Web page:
Fans who subscribe to the Gospel of Julia know there’s not much she can say that will surprise at this point, except that then she manages to. On the Ziwe show, she responded to a question about whether she is pro women killing men by saying: “I think that if the man deserves it, yeah, why not? Men kill women all the time for no reason.” In fact, there was one man she did believe deserved it, she tells me. He was a drug dealer who she thought provided the fatal dose that killed her friend. She says she knew where he lived, so she stalked his neighborhood with her dead friend’s gun until she found him. “I would literally, like, sit across the street in my car, put the seat all the way down, and watch him through the little side mirror for hours, like coming and going.”

“I’m glad I didn’t kill him,” she says, taking a long drag of a joint. As it turned out, she explained, her friend likely died from a combination of things in her body, not one bad pill.

julia fox

Dress, Luis De Javier, $3,500. Earrings, Mithridate, $210.

Richie Shazam

In many ways, Fox was built for this moment—her quippy one-liners made for shareable sound bites; her messiness the antidote to the perfectly coiffed Instagram aesthetic; her ability to deliver a line that sounds like the unhinged rambling of a stoned Valley girl but also makes you wonder if she’s actually right.

On whether she considers herself ambitious: “I think to get anywhere you want in life, you have to be a little bit delusional. You have to be like, ‘I’m gonna be that bitch,’ you know?”

On how she feels about motherhood: “Making a fucking human being is superhero shit.”

On marriage: “At the end of the day, a wife and a prostitute are both doing the same thing, but the prostitute is doing it with different men and the wife does it with the same man—they just put a fancy label on it.”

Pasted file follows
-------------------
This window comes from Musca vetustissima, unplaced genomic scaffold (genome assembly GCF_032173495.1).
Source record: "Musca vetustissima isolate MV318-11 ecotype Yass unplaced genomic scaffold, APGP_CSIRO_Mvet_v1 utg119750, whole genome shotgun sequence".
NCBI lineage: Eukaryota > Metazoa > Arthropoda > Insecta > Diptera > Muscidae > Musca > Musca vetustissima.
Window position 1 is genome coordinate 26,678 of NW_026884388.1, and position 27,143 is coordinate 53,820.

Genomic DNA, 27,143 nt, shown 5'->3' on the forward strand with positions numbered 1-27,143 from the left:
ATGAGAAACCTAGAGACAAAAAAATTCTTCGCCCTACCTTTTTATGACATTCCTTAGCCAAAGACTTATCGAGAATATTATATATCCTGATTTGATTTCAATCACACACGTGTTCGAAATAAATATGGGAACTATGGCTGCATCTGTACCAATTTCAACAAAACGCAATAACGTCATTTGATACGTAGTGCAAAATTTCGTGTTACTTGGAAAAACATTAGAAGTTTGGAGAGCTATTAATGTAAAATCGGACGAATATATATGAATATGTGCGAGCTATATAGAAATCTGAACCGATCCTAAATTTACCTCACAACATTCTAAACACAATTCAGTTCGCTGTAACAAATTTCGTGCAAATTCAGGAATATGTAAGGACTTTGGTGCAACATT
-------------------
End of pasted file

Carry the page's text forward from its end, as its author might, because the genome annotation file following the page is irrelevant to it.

julia fox

Bra top, GCDS, $600. Shorts, Diesel, $495. Jacket (at waist), M65 Studio, $1,500. Gloves, Et Ochs. Tiara, Armen Ra, $1,295, choker, $1,195, Paumé Los Angeles. Sandals, Tom Ford, $3,950.

Richie Shazam

Fox says this is her “I don’t give a fuck era,” though it’s hard to imagine she ever gave much of one. She is sitting at a small desk, with a mess of cleaning products, diapers, and makeup balancing on a windowsill—as well as a Kanye action figure someone sent to her, whose head she has popped off and replaced with an alien face. “I’ve definitely changed,” she says, pausing to think about it. “I feel different from even, like, last year.”

julia fox

Fox says this is her “I don’t give a fuck era,” though it’s hard to imagine she ever gave much of one.

Richie Shazam

Some of this, she says, is being a parent—and the ability to comb through the aspects of her life that simply aren’t serving her. “Valentino keeps me grounded, and in such an insane way that nothing has ever been able to before,” she says. Maybe some of it is the stability that comes from some success, even if she has, technically, always made it work. “You know what, I’ve been hustling and on my own for so long that it’s like, I know no matter what, I’m going to figure it out. Whether that’s a scam or a man or both, I figure it out.”

Or maybe, as she puts it, it’s just not really that deep. “I’m just really unfazed by it all,” she says. “I feel like in my head, I’ve been famous my whole life.”

Hair by Erol Karadag for Wella Professionals; makeup by Julian Stoller; manicure by Naomi Yasuda for Aprés Nail; set design by Cooper Vasquez at Frank Reps; produced by Cara Braglia at Caravision.

This article appears in the March 2023 issue of ELLE.


Headshot of Jessica Bennett


Jessica Bennett is a contributing editor at The New York Times, where she previously served as the paper’s gender editor. She teaches journalism at New York University and is the author of Feminist Fight Club and This Is 18.